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Having a Business Contingency Plan

By: Garry Crystal - Updated: 9 Apr 2013 | comments*Discuss
Contingency Plan Contingency Plan

Having a business contingency plan is a good idea, because in business, sooner or later the unexpected will occur. Most successful businesses will have a back up plan in case the unthinkable happens. Of course it will not be possible to prepare for every single problem but formulating a good contingency plan will be beneficial for the future.

Making Your Plan

Contingency plans exist to minimise the damage when problems do occur. A contingency plan can be formulated by thinking through the problems that could occur that will have a negative impact on your company. Try to identify these problems and how you would deal with them if they did occur. What precautions can you take that will minimise problems if they do occur? Always get points of view from other staff members when formulating a contingency plan.

Insurance Planning

Insurance will be part of any contingency plan and in some cases such as employer’s liability insurance it is a legal requirement. Other insurance policies that should be taken should include buildings insurance to insure against fire, floods and explosions. Theft insurance should also be taken to cover the company’s property. There is also insurance that can be taken out if a major event occurs that will stop a company operating for a period of time.

Professional indemnity insurance will protect against the company being sued should negligence cause customers or clients to injure themselves on the premises.

Other Insurance Policies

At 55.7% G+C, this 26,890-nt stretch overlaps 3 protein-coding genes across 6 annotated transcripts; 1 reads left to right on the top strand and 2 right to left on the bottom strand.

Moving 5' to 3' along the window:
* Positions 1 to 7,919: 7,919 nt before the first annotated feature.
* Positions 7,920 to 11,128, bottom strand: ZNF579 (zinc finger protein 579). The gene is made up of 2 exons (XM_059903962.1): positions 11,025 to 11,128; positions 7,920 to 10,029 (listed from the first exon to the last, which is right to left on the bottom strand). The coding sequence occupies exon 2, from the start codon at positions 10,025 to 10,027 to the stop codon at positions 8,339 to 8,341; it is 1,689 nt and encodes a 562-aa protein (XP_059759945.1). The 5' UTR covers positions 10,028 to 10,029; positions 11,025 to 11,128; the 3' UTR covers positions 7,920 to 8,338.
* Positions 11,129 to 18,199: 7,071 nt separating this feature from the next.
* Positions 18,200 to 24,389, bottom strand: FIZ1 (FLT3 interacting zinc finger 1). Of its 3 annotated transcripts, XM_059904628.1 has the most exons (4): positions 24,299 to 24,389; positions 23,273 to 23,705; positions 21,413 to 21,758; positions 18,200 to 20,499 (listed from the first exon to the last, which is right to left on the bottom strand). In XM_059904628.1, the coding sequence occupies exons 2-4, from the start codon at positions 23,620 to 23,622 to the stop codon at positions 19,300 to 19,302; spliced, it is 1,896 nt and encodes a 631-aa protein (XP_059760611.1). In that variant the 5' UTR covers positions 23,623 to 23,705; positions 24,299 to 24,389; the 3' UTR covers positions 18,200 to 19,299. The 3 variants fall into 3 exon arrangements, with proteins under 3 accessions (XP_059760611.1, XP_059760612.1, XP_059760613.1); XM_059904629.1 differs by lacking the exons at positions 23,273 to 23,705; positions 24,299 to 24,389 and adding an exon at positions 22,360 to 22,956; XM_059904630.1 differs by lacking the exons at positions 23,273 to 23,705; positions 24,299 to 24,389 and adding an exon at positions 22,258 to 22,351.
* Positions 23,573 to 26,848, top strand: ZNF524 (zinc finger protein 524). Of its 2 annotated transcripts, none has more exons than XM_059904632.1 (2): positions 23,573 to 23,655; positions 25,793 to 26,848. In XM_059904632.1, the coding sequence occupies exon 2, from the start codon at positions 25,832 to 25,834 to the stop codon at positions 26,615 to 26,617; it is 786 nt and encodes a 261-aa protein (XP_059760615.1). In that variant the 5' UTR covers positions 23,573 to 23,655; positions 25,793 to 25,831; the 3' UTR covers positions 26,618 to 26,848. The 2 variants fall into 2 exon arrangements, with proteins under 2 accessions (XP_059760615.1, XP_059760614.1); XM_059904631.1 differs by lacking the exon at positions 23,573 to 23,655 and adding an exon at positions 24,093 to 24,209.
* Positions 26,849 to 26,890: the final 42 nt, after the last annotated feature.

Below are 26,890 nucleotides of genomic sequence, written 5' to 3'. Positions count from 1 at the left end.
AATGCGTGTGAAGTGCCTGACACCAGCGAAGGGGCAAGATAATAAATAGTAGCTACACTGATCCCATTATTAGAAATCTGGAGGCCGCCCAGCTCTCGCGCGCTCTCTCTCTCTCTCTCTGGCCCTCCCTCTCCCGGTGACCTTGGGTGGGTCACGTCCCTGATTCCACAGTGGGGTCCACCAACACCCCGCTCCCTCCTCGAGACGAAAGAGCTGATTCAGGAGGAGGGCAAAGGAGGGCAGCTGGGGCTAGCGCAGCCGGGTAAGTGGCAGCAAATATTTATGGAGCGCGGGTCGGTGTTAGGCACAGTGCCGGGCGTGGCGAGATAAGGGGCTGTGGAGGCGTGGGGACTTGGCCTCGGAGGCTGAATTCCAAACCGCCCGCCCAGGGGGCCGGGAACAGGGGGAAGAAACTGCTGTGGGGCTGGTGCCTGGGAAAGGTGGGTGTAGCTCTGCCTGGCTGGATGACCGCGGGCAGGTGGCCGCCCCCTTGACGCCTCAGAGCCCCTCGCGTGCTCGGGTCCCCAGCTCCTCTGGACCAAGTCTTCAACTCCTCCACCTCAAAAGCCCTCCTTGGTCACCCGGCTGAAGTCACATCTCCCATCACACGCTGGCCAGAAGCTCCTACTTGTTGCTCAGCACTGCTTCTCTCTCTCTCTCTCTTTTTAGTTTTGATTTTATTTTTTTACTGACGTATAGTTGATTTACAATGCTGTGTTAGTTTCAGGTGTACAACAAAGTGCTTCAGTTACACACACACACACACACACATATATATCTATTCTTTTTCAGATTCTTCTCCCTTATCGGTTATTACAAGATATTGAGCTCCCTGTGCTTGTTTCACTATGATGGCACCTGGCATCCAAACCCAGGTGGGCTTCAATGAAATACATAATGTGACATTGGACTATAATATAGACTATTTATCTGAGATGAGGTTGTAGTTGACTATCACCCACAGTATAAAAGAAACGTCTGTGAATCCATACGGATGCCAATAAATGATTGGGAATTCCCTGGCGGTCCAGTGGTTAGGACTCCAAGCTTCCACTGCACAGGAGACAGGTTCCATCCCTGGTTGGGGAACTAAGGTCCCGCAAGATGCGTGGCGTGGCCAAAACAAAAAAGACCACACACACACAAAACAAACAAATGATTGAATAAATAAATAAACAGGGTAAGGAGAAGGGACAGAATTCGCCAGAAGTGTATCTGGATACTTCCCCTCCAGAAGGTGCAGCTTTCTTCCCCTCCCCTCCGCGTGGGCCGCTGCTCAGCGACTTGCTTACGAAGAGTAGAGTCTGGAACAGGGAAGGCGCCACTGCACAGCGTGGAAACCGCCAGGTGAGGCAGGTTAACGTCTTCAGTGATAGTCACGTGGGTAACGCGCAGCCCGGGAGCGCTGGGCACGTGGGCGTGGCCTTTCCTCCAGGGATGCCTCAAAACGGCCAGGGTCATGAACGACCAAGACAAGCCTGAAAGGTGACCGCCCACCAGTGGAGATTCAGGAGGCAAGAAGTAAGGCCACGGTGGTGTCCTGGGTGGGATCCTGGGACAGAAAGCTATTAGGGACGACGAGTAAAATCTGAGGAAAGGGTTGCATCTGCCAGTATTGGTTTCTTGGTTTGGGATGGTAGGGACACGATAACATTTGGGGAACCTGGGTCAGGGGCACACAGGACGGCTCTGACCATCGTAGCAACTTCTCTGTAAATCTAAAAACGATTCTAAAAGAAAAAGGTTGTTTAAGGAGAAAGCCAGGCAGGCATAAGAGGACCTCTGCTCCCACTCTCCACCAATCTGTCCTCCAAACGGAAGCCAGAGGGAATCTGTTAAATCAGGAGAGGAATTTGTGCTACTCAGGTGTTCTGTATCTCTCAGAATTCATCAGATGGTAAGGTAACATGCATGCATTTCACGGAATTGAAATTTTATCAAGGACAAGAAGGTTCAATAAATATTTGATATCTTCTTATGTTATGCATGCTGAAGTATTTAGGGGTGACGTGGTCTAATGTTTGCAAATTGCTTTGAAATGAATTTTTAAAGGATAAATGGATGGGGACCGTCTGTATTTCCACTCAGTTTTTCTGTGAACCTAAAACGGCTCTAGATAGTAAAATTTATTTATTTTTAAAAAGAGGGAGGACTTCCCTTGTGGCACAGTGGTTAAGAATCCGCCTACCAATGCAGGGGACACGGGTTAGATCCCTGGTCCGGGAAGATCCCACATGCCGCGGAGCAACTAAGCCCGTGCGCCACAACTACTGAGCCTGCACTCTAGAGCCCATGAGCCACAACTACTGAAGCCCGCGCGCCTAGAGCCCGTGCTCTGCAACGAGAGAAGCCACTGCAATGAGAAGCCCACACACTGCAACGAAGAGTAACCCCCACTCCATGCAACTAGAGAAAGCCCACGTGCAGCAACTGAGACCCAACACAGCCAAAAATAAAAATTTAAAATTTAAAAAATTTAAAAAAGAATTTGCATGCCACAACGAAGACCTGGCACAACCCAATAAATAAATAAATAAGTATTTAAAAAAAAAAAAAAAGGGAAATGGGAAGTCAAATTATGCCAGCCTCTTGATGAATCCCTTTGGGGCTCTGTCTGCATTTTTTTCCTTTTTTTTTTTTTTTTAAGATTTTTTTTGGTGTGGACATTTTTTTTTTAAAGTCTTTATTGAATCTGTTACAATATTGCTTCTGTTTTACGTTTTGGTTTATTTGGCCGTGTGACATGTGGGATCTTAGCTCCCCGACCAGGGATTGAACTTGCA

Other insurance should be taken out such as policies that will provide cover if accidents occur or sickness stops you from trading. These policies will pay out a set amount that can be used to cover your business expenses. Personal insurance is also a good idea if you are a one man business and you do become ill or have an accident. Other policies to consider will be critical illness and death policies. Always research all of your options where insurance policies are concerned and remember that the cheapest is not necessarily the best.

Types Of Crisis

There are two main types of crisis that can affect trading. One will affect the company but the company will have no control over it such as natural disasters and bad debtors. The other will be problems occurring within the company such as machinery breaking down or permanent loss of computer data. Your contingency plan should cover all of the external and internal problems that can be thought of and come up with a way to minimise the damage. In a number of cases the insurance mentioned above will help to do this.

Other Problems

There will always be a number of problems that will occur from time to time and at least identifying the problems will be half the battle. Other problems that can occur that may be a risk will include:
  • Suppliers going bust leaving you with unfulfilled orders
  • Mistakenly breaching laws
  • Changes in interest rates
  • Equipment breaking down or becoming obsolete
  • Relying too heavily on major customers who could suddenly withdraw their business
  • Price rises in the manufacture of goods and materials
  • Changes in exchange rates can affect businesses that export goods
  • Bad payers that never repay credit or pay late
These are just a few of the problems that can occur. As mentioned before it is impossible to take precautions against every single problem that is going to occur. However, the formulation of a good contingency place that identifies problems and minimises the damage will be beneficial.

Solutions To Problems

Finding the solutions to problems that have not even occurred can be difficult. If you can identify problems then there will usually be a solution to them. For example, bad payers can be avoided by making credit checks before supplying any credit. If a bad payer does slip through the net then impose credit limits and strict payment periods. It is also your right to charge interest to customers that do not pay on time. There will usually be a solution to problems that you have identified in your plan.

Forward thinking is necessary when it comes to a good contingency plan; the two do go hand in hand. Obtaining as much input on the subject as possible from other members of staff should help you to cover all the bases. Insurance providers should also be able to give good advice when you are formulating your plan but the decision on which policies to take will ultimately be up to you.

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